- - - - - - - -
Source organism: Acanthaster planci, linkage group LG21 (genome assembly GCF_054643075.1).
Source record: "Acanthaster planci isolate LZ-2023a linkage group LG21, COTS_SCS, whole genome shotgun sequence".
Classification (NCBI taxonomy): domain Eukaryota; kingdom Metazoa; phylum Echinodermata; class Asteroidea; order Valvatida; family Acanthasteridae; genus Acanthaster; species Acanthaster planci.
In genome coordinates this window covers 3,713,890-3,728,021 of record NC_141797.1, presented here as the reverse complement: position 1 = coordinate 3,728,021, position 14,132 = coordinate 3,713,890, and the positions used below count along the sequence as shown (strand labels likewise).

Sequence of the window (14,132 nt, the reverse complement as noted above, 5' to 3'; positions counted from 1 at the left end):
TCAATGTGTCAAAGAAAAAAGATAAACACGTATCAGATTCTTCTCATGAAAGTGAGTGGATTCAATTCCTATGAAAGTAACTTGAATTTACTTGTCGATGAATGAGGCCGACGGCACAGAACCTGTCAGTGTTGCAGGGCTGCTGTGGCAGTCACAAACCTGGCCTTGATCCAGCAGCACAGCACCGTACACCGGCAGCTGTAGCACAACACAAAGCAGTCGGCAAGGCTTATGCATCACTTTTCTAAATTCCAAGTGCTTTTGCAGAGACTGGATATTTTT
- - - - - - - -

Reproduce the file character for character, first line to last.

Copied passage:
Source organism: Acanthaster planci, linkage group LG21 (genome assembly GCF_054643075.1).
Source record: "Acanthaster planci isolate LZ-2023a linkage group LG21, COTS_SCS, whole genome shotgun sequence".
Classification (NCBI taxonomy): domain Eukaryota; kingdom Metazoa; phylum Echinodermata; class Asteroidea; order Valvatida; family Acanthasteridae; genus Acanthaster; species Acanthaster planci.
In genome coordinates this window covers 3,713,890-3,728,021 of record NC_141797.1, presented here as the reverse complement: position 1 = coordinate 3,728,021, position 14,132 = coordinate 3,713,890, and the positions used below count along the sequence as shown (strand labels likewise).

Sequence of the window (14,132 nt, the reverse complement as noted above, 5' to 3'; positions counted from 1 at the left end):
TCAATGTGTCAAAGAAAAAAGATAAACACGTATCAGATTCTTCTCATGAAAGTGAGTGGATTCAATTCCTATGAAAGTAACTTGAATTTACTTGTCGATGAATGAGGCCGACGGCACAGAACCTGTCAGTGTTGCAGGGCTGCTGTGGCAGTCACAAACCTGGCCTTGATCCAGCAGCACAGCACCGTACACCGGCAGCTGTAGCACAACACAAAGCAGTCGGCAAGGCTTATGCATCACTTTTCTAAATTCCAAGTGCTTTTGCAGAGACTGGATATTTTT